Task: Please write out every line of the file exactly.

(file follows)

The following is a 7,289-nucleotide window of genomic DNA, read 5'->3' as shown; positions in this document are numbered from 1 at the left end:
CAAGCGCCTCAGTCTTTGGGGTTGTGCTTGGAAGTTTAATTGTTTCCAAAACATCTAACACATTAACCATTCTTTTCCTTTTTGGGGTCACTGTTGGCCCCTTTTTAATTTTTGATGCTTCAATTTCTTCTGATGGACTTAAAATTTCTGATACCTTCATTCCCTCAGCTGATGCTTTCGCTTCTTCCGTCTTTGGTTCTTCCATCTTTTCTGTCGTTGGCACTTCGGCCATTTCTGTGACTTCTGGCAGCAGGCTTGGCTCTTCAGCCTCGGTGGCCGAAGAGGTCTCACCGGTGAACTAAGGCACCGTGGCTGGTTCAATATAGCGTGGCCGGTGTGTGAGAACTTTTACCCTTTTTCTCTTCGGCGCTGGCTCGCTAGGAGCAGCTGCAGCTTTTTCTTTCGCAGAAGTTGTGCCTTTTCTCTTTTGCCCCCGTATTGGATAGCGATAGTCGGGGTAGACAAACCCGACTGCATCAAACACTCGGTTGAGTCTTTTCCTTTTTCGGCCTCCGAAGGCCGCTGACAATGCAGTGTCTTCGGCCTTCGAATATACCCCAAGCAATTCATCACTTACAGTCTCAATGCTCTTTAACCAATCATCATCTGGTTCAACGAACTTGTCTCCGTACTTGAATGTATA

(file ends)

The following is a 7,289-nucleotide window of genomic DNA, read 5'->3' as shown; positions in this document are numbered from 1 at the left end:
CAAGCGCCTCAGTCTTTGGGGTTGTGCTTGGAAGTTTAATTGTTTCCAAAACATCTAACACATTAACCATTCTTTTCCTTTTTGGGGTCACTGTTGGCCCCTTTTTAATTTTTGATGCTTCAATTTCTTCTGATGGACTTAAAATTTCTGATACCTTCATTCCCTCAGCTGATGCTTTCGCTTCTTCCGTCTTTGGTTCTTCCATCTTTTCTGTCGTTGGCACTTCGGCCATTTCTGTGACTTCTGGCAGCAGGCTTGGCTCTTCAGCCTCGGTGGCCGAAGAGGTCTCACCGGTGAACTAAGGCACCGTGGCTGGTTCAATATAGCGTGGCCGGTGTGTGAGAACTTTTACCCTTTTTCTCTTCGGCGCTGGCTCGCTAGGAGCAGCTGCAGCTTTTTCTTTCGCAGAAGTTGTGCCTTTTCTCTTTTGCCCCCGTATTGGATAGCGATAGTCGGGGTAGACAAACCCGACTGCATCAAACACTCGGTTGAGTCTTTTCCTTTTTCGGCCTCCGAAGGCCGCTGACAATGCAGTGTCTTCGGCCTTCGAATATACCCCAAGCAATTCATCACTTACAGTCTCAATGCTCTTTAACCAATCATCATCTGGTTCAACGAACTTGTCTCCGTACTTGAATGTATA